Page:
Egypt has many environmental problems, and some of them complicate efforts to promote economic and social development. The primary issues are water quality and quantity, soil loss, urban growth, air pollution, and the environmental effects of tourism.
Egypt gets almost all of its water from the Nile. The quality of the river water is seriously threatened by untreated industrial and agricultural wastes, sewage, and municipal wastewater. In addition, the Aswān High Dam, which was completed in 1970, has reduced the flow of the Nile and trapped the nutrient-rich silt, which once fertilized the country’s farmland, behind it. To compensate for the loss of the silt, farmers make more use of chemical fertilizers, which add to the water pollution. To increase crop yields they use modern herbicides and pesticides, which also contribute to the pollution. Furthermore, the reduced flow of the river increases the concentration of pollutants in the remaining river water. The reduced amount of silt deposited in the Nile Delta has caused the delta to shrink, resulting in coastal erosion that threatens the lagoons, which are important sources of fish. Finally, year-round irrigation, using the water impounded behind the Aswān High Dam, causes salts to accumulate in the soil, leading to the loss of some agricultural land.
The size and rapid growth of Egypt’s population have caused additional environmental problems. The expansion of urban areas into nearby farming areas infringes on the already limited agricultural land in the Nile Delta and Valley. Efforts to relieve this pressure by establishing satellite cities in the desert away from the Nile have been only partially successful because it is difficult to attract people and industries to these bleak environments. Dense urban areas such as Cairo, Alexandria, Al Minyā, and Aswān have poor air quality, worsened by lax enforcement of measures to reduce emissions from industrial plants and motor vehicles. In these overcrowded cities, streets are filled with pollution-spewing cars and trucks, public transportation is poorly developed, and factories contaminate the air.
Tourism provides an important source of revenue for economic growth. However, poorly controlled construction and waste disposal in new tourist centers along the eastern coast have seriously degraded the water quality of the Red Sea. In addition, large concentrations of tourists threaten the fragile desert areas and the marine corals along the coast.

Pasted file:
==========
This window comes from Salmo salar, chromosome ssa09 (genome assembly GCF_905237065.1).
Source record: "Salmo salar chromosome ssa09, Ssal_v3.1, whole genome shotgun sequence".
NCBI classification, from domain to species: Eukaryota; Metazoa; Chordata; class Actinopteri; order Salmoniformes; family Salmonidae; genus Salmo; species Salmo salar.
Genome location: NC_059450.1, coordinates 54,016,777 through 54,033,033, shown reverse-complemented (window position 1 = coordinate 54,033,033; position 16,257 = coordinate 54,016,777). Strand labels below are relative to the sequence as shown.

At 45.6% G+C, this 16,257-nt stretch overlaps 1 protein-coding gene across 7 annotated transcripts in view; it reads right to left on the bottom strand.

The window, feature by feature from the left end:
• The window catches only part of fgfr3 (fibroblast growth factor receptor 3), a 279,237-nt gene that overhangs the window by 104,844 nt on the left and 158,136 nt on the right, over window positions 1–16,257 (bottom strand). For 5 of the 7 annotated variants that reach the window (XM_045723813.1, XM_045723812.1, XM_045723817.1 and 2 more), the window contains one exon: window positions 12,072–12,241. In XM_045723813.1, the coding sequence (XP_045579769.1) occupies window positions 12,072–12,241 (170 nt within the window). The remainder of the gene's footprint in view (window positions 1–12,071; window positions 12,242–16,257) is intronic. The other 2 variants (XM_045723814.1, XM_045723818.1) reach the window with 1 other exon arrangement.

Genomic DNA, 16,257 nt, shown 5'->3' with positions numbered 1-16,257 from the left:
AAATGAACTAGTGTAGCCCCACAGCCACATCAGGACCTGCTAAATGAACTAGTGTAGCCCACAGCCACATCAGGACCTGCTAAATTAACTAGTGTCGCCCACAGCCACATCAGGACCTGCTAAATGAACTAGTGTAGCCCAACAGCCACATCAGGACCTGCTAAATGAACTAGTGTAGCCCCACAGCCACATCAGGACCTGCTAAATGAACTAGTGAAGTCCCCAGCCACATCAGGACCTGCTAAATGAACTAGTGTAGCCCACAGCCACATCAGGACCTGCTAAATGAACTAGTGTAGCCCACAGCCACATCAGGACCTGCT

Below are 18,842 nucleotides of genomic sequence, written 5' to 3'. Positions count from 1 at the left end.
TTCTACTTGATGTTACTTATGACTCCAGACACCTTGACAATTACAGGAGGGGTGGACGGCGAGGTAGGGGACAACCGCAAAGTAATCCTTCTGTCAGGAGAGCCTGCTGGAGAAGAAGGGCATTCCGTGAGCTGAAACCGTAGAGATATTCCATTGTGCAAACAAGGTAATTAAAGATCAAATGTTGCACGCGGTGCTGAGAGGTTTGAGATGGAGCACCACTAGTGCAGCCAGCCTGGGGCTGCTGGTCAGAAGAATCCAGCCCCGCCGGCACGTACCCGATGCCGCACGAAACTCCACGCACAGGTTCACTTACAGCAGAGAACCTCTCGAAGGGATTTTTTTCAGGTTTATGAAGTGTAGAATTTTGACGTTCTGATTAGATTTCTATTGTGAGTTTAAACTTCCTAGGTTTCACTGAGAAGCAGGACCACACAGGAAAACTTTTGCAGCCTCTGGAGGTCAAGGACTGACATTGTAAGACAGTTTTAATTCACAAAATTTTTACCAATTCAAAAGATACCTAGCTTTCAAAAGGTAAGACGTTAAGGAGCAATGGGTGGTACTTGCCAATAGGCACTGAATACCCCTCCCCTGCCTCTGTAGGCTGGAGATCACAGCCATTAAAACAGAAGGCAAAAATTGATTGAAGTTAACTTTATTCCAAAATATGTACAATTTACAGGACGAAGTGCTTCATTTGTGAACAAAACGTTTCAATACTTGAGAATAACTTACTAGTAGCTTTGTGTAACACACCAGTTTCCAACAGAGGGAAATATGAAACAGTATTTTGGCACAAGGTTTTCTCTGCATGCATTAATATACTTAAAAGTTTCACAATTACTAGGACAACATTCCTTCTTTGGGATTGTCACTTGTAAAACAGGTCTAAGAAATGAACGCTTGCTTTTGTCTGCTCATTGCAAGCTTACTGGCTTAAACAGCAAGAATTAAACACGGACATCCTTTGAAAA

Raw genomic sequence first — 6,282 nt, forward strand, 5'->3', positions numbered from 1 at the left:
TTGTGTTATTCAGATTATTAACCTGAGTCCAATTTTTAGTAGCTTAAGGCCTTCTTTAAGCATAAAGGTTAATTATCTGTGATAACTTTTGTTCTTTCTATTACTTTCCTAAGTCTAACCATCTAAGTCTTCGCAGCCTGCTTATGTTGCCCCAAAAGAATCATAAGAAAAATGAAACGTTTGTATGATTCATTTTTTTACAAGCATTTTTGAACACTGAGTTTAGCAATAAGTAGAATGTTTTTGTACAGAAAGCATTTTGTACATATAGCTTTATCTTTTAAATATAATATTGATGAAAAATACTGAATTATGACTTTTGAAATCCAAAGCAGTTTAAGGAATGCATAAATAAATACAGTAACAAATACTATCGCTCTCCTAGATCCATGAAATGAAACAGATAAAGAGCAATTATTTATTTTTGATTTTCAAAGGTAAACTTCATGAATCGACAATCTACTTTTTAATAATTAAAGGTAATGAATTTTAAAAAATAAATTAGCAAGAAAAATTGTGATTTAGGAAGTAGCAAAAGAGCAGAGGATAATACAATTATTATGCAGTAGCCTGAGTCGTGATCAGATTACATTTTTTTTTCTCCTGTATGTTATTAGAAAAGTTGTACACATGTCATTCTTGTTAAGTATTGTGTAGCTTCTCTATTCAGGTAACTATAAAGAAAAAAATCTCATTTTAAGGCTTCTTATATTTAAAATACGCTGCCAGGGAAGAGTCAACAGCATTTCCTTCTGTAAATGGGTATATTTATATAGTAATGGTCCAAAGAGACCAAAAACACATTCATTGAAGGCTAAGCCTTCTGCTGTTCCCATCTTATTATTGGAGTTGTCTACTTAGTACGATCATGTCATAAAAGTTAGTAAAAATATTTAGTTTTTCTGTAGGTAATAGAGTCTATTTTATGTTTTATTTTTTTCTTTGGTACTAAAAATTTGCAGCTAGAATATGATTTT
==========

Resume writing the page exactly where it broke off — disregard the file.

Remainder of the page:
None of Egypt’s environmental difficulties is impossible to solve. However, in an economy that is short on financial resources, it is often hard to find the political will and money to invest in long-term environmental protection. Some attempts are being made to address these issues; for example, a proposal has been made to create nature parks in the Sinai region.
Douglas L. Johnson contributed the Land and Resources section of this article.
|III||PEOPLE AND SOCIETY|
The population of Egypt is 81,713,517 (2008 estimate). The people live almost exclusively in the Nile Valley, the Nile Delta, the Suez Canal region, and the northern coastal region of the Sinai Peninsula. There are small communities in the oases of the Libyan Desert and in the oil-drilling and mining towns of the Arabian Desert. There is also a small population of nomadic Bedouins. Egypt’s overall population density is 82 persons per sq km (213 per sq mi), but the population density in the inhabited portions of the country, which make up less than 5 percent of its land area, is 1,900 persons per sq km (4,900 per sq mi).
The population growth rate, which was about 2.5 percent per year in the 1980s, declined steadily in the 1990s as the country’s birth rate fell. In 2008 the rate of population growth was 1.68 percent. The birth rate was 22 per 1,000 persons, and the death rate was 5 per 1,000 persons.
For most of Egypt’s history, the majority of the population was rural and agricultural. In the second half of the 20th century, limited availability of agricultural land prompted peasants to migrate to the cities in search of work. By 2005, 42 percent of the population lived in urban areas.
Cairo is Egypt’s capital and largest city. Including Giza, located on the west bank of the Nile adjacent to Cairo, the population of metropolitan Cairo was 7.5 million in 2003. Cairo serves as the commercial, administrative, and tourist center of Egypt. Other major cities include Giza, Alexandria, and Port Said. Giza is the location of three of Egypt’s most famous pyramids. Alexandria is Egypt’s principal Mediterranean seaport. Port Said, located at the northern entrance to the Suez Canal, is the site of an important free trade zone and various shipping services.